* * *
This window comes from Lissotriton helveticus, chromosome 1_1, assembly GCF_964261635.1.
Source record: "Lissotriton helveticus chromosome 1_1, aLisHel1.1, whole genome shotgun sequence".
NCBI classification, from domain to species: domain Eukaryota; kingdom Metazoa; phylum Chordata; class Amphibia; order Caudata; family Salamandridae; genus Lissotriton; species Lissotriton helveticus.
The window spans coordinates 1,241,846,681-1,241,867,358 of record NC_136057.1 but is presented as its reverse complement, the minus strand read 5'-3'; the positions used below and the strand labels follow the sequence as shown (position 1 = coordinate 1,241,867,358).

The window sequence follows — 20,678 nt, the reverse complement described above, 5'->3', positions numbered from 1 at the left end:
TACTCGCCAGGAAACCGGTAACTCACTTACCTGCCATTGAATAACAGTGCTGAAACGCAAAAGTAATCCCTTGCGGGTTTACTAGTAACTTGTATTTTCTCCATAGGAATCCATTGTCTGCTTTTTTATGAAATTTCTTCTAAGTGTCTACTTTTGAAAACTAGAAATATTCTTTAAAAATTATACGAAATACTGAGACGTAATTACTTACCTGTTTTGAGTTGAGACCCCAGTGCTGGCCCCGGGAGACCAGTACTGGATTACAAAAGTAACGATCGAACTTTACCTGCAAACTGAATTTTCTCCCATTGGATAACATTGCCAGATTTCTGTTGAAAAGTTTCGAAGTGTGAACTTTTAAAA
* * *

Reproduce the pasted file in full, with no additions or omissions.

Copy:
This window comes from Lissotriton helveticus, chromosome 1_1, assembly GCF_964261635.1.
Source record: "Lissotriton helveticus chromosome 1_1, aLisHel1.1, whole genome shotgun sequence".
NCBI classification, from domain to species: domain Eukaryota; kingdom Metazoa; phylum Chordata; class Amphibia; order Caudata; family Salamandridae; genus Lissotriton; species Lissotriton helveticus.
The window spans coordinates 1,241,846,681-1,241,867,358 of record NC_136057.1 but is presented as its reverse complement, the minus strand read 5'-3'; the positions used below and the strand labels follow the sequence as shown (position 1 = coordinate 1,241,867,358).

The window sequence follows — 20,678 nt, the reverse complement described above, 5'->3', positions numbered from 1 at the left end:
TACTCGCCAGGAAACCGGTAACTCACTTACCTGCCATTGAATAACAGTGCTGAAACGCAAAAGTAATCCCTTGCGGGTTTACTAGTAACTTGTATTTTCTCCATAGGAATCCATTGTCTGCTTTTTTATGAAATTTCTTCTAAGTGTCTACTTTTGAAAACTAGAAATATTCTTTAAAAATTATACGAAATACTGAGACGTAATTACTTACCTGTTTTGAGTTGAGACCCCAGTGCTGGCCCCGGGAGACCAGTACTGGATTACAAAAGTAACGATCGAACTTTACCTGCAAACTGAATTTTCTCCCATTGGATAACATTGCCAGATTTCTGTTGAAAAGTTTCGAAGTGTGAACTTTTAAAA